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When traveling are you mistaken for an American?

Bill Fox

Bill Fox

By Bill Fox/Columnist

My Snowbird friends for the most part, have now left town for warmer climates. I recall a few years back, when I went to Europe I had a Canadian flag pin on my Tilley Hat and another on my coat. I thought it strange at the time that some Americans would offer me money for my Canadian pins. I would not find that so strange today.

With all the similarities with our southern neighbours, I think it is worth pointing out some obvious and not so obvious differences for my American friends and family.

  • If you’re shopping at Home Depot, and someone who doesn’t work there offers you assistance, they likely are a Canadian.
  • If you’ve worn shorts and a parka at the same time, you are a Canadian.
  • If ‘vacation’ in the winter, means going anywhere south for the week, you may be a Canadian.
  • If you measure distance in hours, you are a Canadian.
  • If you can drive 90 kilometres an hour (not miles per hour) through two feet of snow, during a raging blizzard, without flinching, you are a Canadian.
  • If you carry jumper-cables in your car, and your spouse knows how to use them, you are a Canadian.
  • If you designed your child’s Halloween costume to fit over a snowsuit, you are a Canadian.
  • If the speed limit on the highway is 100 kilometres per hour, and you’re going 120 kilometres per hour, you are a Canadian.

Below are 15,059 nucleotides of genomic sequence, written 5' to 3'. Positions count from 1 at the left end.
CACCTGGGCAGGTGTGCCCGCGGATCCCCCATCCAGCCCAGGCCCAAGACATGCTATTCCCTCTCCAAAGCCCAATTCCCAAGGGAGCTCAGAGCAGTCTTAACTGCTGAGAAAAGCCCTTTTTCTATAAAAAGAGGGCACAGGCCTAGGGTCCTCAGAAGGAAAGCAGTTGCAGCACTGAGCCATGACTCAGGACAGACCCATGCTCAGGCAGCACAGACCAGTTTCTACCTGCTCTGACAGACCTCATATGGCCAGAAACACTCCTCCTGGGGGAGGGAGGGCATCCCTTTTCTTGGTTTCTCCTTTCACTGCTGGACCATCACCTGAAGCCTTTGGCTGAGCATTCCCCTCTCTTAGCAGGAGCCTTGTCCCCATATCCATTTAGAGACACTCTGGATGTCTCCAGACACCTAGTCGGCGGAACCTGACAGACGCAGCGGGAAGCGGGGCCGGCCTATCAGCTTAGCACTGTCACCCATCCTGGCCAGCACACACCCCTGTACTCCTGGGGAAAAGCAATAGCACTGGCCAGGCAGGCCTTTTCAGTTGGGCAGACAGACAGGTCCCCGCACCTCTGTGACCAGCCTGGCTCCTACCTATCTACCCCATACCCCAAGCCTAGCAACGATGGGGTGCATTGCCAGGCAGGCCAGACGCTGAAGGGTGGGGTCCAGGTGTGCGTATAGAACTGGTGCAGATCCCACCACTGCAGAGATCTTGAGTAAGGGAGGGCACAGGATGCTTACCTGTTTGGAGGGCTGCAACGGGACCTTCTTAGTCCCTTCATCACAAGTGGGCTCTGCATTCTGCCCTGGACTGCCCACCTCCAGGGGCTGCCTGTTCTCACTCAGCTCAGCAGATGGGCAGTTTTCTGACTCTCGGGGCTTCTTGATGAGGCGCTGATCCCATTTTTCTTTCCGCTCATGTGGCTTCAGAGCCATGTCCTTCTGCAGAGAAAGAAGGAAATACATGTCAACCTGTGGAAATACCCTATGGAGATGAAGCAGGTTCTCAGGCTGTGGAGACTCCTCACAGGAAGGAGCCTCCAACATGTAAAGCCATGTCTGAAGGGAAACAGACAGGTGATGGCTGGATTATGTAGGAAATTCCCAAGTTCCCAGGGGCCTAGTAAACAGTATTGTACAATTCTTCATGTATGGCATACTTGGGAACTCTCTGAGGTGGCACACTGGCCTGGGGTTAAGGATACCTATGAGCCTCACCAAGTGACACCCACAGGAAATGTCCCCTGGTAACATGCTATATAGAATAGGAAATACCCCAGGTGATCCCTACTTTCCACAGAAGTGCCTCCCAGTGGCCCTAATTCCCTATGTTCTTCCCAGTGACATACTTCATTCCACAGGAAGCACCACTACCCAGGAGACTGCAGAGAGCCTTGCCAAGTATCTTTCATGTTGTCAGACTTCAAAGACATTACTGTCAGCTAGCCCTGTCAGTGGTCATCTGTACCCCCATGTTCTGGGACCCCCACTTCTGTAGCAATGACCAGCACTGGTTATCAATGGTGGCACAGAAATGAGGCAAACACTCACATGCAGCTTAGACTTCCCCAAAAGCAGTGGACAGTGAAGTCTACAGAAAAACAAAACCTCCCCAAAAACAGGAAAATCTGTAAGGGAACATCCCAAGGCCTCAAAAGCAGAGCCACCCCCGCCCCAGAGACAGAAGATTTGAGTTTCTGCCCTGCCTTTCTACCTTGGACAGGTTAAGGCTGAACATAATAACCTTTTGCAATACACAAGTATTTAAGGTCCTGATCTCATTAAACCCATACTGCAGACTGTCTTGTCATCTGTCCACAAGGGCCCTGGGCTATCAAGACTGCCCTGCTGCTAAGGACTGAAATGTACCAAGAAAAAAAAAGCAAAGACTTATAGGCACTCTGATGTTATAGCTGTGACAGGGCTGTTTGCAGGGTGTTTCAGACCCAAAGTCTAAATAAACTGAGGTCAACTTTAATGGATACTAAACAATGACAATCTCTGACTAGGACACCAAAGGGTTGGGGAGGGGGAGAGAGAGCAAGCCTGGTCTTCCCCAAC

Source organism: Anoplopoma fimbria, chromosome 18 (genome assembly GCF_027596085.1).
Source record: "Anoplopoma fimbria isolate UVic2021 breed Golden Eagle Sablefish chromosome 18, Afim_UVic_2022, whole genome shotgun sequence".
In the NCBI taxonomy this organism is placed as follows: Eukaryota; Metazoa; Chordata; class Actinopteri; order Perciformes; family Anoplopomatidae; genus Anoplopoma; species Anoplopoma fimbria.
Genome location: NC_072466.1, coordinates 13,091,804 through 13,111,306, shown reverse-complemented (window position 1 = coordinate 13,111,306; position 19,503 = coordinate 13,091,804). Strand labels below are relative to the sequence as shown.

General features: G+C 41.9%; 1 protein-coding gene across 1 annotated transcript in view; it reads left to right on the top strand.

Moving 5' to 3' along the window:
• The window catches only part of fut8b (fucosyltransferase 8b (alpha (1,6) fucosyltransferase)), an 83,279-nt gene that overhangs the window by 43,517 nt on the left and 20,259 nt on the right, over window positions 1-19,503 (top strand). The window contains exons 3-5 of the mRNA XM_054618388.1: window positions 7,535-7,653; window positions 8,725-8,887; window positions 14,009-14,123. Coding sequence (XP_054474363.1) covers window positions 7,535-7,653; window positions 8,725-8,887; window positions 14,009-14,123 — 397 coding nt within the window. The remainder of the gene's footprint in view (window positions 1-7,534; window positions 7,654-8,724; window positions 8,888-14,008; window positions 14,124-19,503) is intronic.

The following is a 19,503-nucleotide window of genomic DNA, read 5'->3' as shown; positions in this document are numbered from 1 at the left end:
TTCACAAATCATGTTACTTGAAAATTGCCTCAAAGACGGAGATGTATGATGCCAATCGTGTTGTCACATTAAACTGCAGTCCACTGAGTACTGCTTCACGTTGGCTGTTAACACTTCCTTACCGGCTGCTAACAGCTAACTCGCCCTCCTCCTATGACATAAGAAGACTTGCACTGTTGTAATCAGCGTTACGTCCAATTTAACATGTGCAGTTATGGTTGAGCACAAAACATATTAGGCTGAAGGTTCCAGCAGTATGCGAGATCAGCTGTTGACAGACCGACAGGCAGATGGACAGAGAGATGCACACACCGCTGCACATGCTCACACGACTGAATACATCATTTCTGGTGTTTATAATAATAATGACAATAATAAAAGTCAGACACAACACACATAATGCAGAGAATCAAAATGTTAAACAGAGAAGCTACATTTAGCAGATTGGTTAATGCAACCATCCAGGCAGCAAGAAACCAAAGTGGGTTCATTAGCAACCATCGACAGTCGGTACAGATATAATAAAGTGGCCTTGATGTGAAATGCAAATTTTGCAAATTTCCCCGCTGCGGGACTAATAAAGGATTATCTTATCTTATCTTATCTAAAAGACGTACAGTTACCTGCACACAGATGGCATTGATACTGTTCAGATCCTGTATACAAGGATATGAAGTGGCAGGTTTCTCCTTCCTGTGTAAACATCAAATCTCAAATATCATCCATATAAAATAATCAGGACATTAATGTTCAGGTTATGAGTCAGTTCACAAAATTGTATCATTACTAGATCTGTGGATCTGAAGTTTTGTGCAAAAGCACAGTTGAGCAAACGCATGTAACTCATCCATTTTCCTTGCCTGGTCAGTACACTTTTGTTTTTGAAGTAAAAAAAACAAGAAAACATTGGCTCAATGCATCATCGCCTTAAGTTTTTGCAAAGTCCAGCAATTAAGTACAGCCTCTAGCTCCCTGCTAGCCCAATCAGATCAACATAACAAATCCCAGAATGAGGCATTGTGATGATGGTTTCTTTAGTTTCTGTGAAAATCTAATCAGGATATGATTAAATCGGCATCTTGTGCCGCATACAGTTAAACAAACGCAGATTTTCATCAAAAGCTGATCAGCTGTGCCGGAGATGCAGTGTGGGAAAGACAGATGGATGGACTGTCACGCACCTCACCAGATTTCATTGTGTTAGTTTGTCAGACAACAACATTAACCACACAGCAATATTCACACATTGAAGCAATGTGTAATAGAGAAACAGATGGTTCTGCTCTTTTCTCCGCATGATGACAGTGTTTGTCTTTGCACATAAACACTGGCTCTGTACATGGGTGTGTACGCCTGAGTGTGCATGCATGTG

• If you find driving is better in the winter because all the potholes are filled with snow, you are a Canadian.
  • If you know all four seasons as “almost-winter”, winter, “still-winter”, and “road construction”, you are a Canadian.
  • If you have more miles on your snow blower than your lawn mower, you are a Canadian.
  • If you think of minus two degrees is “a little chilly”, you are a Canadian.

And finally the following wrap it up:

  • You understand the sentence: “Could you please pass me a serviette, I just spilled my poutine.”
  • You eat chocolate bars instead of candy bars.
  • You drink pop, not soda.
  • You talk about the weather with strangers and friends alike.
  • You drive on a highway, not a freeway.
  • You know what a Robertson screwdriver is.
  • You have Canadian Tire money in your kitchen drawers
  • You know that Thrills are something to chew and “taste like soap.”
  • You know that Mounties “don’t always look like that.”
  • You wonder why there isn’t a five dollar coin yet.
  • You fill in the missing u’s from labor, honor, and color.
  • You are excited whenever an American television show mentions Canada.
  • You know what a toque is.
  • You know how to pronounce and spell “Saskatchewan”.
  • You recognize CPP, RSP, and CCM
  • You brag to Americansthat Shania Twain, Jim Carrey, Celine Dion and more, are Canadians.
  • You’ve had your tongue frozen to something.
  • Your snow blower gets stuck on the roof.
  • You frequently clean grease off your barbeque so the bears won’t prowl on your deck.
  • The municipality buys a zamboni before a bus.

If you could relate to at least half of these, then you definitely are Canadian and proud to be, and you don’t have to say sorry to anyone who asks.

I’m at Bdfox@rogers.com if you would like to add to my list.